Half of UK small businesses have unpaid invoices from last tax year

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A survey of 1,000 business leaders conducted by NerdWallet in April 2023 found that many small businesses are awaiting payments from up to six months ago.

Having a consistent flow of money is vital to the running of any business, and interruptions to this cash flow can prove to be a real problem for business owners and freelancers. From being able to ensure that salaries are paid on time to covering bills and expenses, having overdue invoices can significantly impact the smooth running of small businesses.

One thousand small and medium-sized enterprise (SME) owners, decision-makers and freelancers in the UK were surveyed about their experience with late payments and how this has affected their business.

Outstanding pressure

Over half (55%) of businesses still have outstanding invoices from the last tax year (2022/23). This is a problem that seems to be getting worse with time, as just under half (46%) of SMEs were left with more unpaid invoices at the end of the 2022/23 tax year than the previous year.

Connor Campbell, business finance expert at NerdWallet, comments:

“At a time when many businesses across the UK are already facing an extremely turbulent period financially, the stress and uncertainty of unpaid invoices is an additional headache that no organisation will welcome. 

“Our survey found that overdue invoices can have substantial effects on SMEs, causing them to make cutbacks on expenditure, recruitment and even staffing. We were most concerned to see that so many business owners were simply happy to sit back and wait for these late payments without chasing up invoices.

“Of those that did pursue payment, very few opted to charge interest on repayments. Businesses in the UK are entitled to charge interest of up to 8% plus the Bank of England base rate for business-to-business transactions.

“This is an area wherein many businesses could be losing out on compensation for the inconveniences caused by overdue invoices, so it’s important for business owners and freelancers to be aware of the legislation surrounding repayments.”

The majority of invoices had not been left unpaid for a long period of time. A third (35%) were less than a month overdue, with just over a quarter (27%) being between one and three months late. Shockingly, however, a fifth (20%) of business owners said they had outstanding invoices from four to six months ago.

Inaction has consequences

These late payments can have significant repercussions on the running of a small business. Asked what measures they had taken in response to unpaid invoices, 39% of SMEs said they had either already, or thought they might have to, make reductions to their overheads.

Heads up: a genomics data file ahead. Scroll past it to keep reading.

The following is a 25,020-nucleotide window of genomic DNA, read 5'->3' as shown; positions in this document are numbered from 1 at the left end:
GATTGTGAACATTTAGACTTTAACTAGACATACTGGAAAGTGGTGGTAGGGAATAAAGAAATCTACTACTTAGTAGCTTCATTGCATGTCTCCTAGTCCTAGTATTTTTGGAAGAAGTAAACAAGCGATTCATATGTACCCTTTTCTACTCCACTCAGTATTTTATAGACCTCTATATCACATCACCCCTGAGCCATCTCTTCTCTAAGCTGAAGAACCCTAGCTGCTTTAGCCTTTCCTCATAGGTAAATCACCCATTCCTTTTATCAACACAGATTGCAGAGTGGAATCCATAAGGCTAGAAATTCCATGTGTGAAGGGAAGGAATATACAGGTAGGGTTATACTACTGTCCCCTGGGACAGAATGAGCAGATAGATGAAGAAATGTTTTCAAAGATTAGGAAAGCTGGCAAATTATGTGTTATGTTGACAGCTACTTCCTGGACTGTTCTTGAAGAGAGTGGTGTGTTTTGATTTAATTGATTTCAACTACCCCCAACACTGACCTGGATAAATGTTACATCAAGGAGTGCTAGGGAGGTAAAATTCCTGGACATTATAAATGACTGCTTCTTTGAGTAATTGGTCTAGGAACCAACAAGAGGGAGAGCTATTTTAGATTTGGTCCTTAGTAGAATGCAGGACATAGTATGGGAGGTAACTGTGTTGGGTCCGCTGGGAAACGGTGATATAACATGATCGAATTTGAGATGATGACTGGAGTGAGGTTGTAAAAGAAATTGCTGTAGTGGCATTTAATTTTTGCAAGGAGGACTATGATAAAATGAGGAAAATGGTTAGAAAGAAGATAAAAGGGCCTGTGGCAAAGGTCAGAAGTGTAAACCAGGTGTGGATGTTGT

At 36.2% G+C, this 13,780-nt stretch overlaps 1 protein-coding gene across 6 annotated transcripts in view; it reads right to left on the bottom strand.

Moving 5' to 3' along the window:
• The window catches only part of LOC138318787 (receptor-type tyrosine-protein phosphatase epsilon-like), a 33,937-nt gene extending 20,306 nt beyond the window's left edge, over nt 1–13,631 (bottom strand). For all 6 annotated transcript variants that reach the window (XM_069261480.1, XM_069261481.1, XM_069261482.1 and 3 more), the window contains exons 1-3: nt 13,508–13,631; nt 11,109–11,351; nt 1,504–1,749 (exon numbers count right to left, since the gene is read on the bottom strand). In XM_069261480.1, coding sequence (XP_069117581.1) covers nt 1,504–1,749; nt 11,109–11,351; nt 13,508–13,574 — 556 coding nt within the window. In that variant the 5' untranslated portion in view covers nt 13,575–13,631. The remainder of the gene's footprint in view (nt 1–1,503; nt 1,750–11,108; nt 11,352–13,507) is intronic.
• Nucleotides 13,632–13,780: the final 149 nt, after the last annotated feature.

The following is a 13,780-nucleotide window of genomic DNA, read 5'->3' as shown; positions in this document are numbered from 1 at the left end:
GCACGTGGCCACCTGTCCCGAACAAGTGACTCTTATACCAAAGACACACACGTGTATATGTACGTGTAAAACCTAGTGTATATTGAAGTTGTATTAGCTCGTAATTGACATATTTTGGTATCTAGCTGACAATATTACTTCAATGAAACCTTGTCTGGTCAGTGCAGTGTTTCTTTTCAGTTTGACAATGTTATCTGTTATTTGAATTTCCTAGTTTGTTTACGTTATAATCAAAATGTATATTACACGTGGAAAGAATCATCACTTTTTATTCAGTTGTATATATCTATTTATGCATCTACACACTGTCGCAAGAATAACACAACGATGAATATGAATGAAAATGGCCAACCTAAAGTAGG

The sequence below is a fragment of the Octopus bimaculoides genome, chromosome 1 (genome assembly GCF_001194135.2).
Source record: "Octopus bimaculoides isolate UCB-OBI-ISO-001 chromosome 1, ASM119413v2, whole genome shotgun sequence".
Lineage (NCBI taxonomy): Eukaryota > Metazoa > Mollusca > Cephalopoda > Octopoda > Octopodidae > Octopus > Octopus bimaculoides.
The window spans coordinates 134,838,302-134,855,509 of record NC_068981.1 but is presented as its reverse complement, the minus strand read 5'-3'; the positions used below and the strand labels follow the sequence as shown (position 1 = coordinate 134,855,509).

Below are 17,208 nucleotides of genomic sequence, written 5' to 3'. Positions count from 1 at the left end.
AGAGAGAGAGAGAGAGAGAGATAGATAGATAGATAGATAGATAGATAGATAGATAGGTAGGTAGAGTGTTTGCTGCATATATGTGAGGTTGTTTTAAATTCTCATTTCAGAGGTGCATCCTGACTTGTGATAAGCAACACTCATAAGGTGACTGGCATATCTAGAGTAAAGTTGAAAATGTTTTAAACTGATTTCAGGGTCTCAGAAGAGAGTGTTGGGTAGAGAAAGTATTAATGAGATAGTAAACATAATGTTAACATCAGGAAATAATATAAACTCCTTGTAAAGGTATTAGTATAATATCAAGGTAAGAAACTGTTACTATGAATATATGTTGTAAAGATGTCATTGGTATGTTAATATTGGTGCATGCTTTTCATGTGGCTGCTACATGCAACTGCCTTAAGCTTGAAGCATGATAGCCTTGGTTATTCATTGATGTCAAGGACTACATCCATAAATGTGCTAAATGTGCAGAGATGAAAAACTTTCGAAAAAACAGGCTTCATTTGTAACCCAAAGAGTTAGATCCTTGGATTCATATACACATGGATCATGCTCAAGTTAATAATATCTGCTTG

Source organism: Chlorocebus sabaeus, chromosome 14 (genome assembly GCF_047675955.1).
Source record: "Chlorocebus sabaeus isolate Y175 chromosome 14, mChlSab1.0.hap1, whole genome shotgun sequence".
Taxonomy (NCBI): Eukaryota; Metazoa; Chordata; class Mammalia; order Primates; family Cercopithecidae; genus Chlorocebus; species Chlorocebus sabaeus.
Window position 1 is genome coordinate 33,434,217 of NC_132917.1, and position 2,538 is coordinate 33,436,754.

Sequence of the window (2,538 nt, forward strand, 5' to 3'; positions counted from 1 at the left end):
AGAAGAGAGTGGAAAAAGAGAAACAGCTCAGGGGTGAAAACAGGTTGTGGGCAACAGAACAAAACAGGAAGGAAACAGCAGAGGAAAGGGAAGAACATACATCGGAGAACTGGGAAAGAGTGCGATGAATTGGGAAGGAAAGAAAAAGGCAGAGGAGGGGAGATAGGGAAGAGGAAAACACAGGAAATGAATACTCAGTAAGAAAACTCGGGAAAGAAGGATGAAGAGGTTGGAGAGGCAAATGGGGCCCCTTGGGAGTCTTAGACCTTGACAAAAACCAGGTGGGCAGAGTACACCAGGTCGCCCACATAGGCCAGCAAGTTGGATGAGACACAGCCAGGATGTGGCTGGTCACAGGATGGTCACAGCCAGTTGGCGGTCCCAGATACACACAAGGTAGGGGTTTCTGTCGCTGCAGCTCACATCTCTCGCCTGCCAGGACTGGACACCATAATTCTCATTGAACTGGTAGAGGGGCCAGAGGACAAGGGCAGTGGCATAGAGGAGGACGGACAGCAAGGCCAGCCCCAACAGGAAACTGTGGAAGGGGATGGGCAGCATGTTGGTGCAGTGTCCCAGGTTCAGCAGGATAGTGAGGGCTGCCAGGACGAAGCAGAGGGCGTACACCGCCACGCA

This included actions such as downsizing office spaces and moving to remote working, alongside cutting team social spending budgets.

Recruitment also took a significant hit, with 28% of SMEs pausing their recruitment efforts due to having unpaid invoices. Additionally, a fifth of business owners said they had frozen planned pay rises for their employees.

Unfortunately, the survey also found that 22% of small businesses had made, or might have to make, staff redundancies to compensate for their late payments.

The survey revealed that, in most cases, business owners typically waited a week before taking action for unpaid invoices. 

In terms of how they went about chasing payments, half said they sent reminders every week until invoices were paid, while a quarter said they pushed for payment every day.

An additional 40% of SMEs followed up failure to pay with a phone call or letter. 

Interestingly, only 23% of respondents told NerdWallet they charge interest on top of the agreed amount for each reminder, while only one in ten (11%) said they claimed debt recovery costs.

Surprisingly, 14% of businesses had to use a debt collection agency to receive payment, while 8% said they had been forced to write off the invoice altogether. Perhaps most shocking of all was the revelation that 22% of small business owners were happy to wait and do nothing while the client remained unpaying.

AAT Comment offers news and opinion on the world of business and finance from the Association of Accounting Technicians.

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